From Blogs to Bombs: The Future of Digital Technologies in Education
Author Mark Pegrum
Publisher UWA Publishing
RRP $24.95
ISBN 798 1 921401 34 3

Mark Pegrum is an assistant professor in the Graduate School of Education at the University of Western Australia, where he teaches in the area of e-learning. His research focuses on the increasing integration of web 2.0 and mobile technologies in everyday life.

In this useful book, aimed at educators who may be struggling to understand what seems to come naturally to their students he asks:
“Does the internet enhance education or erode standards? Does it empower kids or endanger them? Does it mean more freedom or more surveillance?”

He goes on to say: “The short answer is: all of the above. Digital technologies – including computing and mobile technologies – are among the most widely discussed subjects of our time. Yet their effects on young people and their education, and on developments in wider society, are poorly understood.”

From Blogs to Bombs isn’t an easy read, but there’s a wealth of information for teachers determined to get on top of ICT. The eight-page index will help the reader to find succinct explanations of acronyms, buzzwords and the gurus that have created them.

Conclusion: Well worth having on your bookshelf.

Visions of Paradise DVD
Price $75.00 incl. post, packaging and gst
(Discount offer for secondary schools, expires end April 2010)
Order online

Visions of Paradise is a new documentary that aims to educate young people about the nature of cults. The DVD opens with black and white footage of vulnerable looking children and a voice-over from a former cult member describing how he became involved with the group. The rest of the presentation is divided into five parts – Cults and mind control; A type of paradise; Changing the belief system; Escaping a cult, and Dealing with cults – which can be watched as separate episodes or in a single sitting.

The documentary intersperses interviews with five ex-cult members with commentary from experts including a mental health professional, clinical health psychologist and a Uniting Church Minister, who is also a cult expert. The honesty of the interviewees as they recount their personal experiences lends an authenticity and power to the presentation. For example, one woman describes how the cult gave her a sense of purpose and belonging to the point where she was willing to cut all ties with her family to remain a part of the group. Her apparent “normalcy” now is a testament to how anyone can fall prey to a cult under the right circumstances.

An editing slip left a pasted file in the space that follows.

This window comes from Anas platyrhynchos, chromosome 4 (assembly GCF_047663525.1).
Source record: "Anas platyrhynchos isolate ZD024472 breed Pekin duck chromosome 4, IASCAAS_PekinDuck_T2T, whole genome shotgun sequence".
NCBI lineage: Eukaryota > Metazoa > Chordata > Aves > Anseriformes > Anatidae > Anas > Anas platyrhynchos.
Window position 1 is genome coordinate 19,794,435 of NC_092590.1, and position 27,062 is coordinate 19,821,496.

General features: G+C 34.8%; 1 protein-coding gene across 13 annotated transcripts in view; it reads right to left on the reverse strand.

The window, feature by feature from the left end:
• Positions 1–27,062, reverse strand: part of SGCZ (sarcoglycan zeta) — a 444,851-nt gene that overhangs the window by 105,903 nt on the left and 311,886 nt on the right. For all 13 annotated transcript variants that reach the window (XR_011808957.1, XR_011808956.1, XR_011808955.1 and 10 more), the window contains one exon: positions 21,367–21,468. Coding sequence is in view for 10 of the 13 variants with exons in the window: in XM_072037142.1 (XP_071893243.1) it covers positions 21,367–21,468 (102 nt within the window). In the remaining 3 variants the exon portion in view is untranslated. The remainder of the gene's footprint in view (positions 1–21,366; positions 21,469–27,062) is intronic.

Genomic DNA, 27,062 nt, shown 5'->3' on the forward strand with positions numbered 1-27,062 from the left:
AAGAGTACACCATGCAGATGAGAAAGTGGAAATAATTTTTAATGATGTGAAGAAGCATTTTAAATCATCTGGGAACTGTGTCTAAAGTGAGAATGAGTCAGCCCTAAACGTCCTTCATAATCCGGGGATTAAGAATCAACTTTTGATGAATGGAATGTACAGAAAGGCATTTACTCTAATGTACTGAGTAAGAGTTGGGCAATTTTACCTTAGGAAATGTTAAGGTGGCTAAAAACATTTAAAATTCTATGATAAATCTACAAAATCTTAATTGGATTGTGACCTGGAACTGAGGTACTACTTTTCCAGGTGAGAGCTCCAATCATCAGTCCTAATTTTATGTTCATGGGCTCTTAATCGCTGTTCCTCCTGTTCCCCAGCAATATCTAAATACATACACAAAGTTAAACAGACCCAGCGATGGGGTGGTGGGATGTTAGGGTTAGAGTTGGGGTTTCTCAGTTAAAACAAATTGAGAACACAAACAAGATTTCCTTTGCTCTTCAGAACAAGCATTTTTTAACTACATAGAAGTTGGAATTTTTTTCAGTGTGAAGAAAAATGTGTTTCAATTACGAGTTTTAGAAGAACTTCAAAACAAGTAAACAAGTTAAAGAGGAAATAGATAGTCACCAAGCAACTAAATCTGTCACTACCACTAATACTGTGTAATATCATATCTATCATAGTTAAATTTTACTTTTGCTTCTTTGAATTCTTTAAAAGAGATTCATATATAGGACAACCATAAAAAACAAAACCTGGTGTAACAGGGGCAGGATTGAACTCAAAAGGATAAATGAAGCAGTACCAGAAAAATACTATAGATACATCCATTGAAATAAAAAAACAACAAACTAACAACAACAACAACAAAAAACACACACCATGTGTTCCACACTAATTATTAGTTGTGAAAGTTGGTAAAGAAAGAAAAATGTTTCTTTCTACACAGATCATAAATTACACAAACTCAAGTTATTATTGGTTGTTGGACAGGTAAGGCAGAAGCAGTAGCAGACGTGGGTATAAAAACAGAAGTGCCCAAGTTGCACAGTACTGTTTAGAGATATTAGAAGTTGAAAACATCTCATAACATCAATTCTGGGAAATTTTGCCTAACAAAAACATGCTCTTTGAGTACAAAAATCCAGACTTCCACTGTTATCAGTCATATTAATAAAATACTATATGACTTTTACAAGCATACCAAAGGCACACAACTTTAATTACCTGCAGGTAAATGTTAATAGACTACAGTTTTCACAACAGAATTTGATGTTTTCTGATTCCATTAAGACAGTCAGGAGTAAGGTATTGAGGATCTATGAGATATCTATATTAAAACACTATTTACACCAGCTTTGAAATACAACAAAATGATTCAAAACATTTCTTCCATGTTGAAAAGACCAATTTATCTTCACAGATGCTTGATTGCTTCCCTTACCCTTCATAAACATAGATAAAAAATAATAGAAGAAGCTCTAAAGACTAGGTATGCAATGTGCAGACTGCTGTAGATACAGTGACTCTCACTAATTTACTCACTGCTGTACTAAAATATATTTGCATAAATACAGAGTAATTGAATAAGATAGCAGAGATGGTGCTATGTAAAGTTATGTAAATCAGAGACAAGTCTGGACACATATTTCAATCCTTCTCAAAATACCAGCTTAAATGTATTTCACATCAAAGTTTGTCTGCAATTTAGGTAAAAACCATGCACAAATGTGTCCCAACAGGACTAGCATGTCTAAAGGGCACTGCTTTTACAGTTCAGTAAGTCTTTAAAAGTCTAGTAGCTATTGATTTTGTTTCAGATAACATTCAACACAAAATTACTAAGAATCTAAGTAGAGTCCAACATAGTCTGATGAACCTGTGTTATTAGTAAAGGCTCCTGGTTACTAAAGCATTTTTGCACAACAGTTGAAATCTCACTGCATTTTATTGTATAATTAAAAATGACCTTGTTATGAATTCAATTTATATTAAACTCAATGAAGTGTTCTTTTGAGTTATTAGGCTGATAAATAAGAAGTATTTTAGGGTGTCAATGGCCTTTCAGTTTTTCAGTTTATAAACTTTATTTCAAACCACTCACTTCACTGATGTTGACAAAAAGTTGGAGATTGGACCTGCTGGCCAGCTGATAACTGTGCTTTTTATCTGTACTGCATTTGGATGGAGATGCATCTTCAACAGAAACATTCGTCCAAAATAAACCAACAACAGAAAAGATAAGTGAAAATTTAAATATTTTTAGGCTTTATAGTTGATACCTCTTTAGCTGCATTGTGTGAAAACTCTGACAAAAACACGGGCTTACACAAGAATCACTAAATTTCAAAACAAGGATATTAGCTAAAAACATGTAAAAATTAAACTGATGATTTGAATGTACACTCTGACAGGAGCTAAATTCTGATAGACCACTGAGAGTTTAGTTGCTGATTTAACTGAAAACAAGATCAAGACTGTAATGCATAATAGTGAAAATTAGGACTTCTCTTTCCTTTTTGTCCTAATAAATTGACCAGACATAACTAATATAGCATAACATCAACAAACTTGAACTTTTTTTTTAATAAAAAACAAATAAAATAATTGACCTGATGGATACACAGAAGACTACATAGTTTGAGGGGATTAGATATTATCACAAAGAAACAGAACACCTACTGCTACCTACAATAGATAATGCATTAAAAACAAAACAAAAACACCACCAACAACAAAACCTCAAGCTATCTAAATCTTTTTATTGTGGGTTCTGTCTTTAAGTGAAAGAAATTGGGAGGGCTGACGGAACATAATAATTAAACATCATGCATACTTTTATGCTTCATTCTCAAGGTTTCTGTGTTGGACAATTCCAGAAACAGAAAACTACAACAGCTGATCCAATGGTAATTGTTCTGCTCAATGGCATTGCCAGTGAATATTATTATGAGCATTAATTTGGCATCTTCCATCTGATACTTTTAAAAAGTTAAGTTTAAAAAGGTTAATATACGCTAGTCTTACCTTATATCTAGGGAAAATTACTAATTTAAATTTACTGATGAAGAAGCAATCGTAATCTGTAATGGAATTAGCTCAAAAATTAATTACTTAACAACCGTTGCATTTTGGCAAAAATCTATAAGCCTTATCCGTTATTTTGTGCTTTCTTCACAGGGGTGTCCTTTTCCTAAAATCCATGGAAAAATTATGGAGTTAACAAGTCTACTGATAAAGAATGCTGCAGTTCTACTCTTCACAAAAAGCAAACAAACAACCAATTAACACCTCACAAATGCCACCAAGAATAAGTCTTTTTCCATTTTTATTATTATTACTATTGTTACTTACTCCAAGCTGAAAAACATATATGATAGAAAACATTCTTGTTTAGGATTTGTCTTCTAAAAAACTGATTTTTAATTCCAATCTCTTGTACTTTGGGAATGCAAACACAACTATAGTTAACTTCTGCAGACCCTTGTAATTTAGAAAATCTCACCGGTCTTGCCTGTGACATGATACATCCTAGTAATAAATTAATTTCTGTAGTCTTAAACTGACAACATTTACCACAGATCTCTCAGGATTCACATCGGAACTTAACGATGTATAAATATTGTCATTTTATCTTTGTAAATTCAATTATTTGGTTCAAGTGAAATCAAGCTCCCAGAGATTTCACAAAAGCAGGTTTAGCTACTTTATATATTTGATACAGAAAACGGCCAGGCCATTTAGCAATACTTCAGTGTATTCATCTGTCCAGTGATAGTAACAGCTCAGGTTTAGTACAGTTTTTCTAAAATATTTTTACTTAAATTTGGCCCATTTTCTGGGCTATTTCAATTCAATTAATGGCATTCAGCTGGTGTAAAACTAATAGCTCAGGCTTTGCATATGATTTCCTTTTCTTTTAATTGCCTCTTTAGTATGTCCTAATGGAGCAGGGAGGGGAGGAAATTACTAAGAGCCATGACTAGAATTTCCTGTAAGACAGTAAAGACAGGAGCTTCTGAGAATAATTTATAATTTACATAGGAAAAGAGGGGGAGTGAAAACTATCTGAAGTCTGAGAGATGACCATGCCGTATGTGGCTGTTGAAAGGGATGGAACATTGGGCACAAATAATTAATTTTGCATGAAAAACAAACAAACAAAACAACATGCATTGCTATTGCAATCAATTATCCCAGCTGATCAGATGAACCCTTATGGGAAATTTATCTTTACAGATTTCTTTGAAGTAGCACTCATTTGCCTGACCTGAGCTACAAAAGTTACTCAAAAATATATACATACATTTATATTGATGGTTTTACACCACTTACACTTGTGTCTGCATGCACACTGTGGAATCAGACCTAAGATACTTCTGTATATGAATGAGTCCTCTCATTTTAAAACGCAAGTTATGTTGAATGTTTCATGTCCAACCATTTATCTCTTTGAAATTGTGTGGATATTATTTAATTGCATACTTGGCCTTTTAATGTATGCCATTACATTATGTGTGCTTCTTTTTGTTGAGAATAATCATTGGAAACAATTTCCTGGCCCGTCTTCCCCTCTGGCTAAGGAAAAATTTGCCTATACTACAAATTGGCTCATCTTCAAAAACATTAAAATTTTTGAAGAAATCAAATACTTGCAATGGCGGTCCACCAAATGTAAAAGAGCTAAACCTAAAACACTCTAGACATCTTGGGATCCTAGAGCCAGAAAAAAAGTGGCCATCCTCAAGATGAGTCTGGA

Where the DVD tends to fall down is in the use of images of a young woman in a variety of situations – reading books, at the shopping centre, on the computer – in an attempt to parallel the journey of a youth dabbling in cults with those of the former cult members. With no context surrounding this young woman, and an at times tenuous connection to the narrative, rather than helping viewers identify with what’s going on, the device is simply confusing.

Having said that, Visions of Paradise presents some excellent information about what a cult is, and why people are susceptible to them. The section on the psychology of influence is particularly interesting as it could be related not just to cults, but to peer pressure and other issues that young people face as they strive to fit in. References to some of the better known cults, including Jonestown, the Branch Davidians, and even Hitler, demonstrate the danger that cults can represent.

The final part encourages viewers to critically evaluate any group that seems too good to be true, and to use available technology, such as internet searches, to thoroughly research such organisations before becoming involved.

Suitable for middle- to senior-secondary students, Visions of Paradise is a thought-provoking study of what are termed ‘quasi-religious’ organisations, and could be effectively incorporated into courses including Religion and Society or Psychology.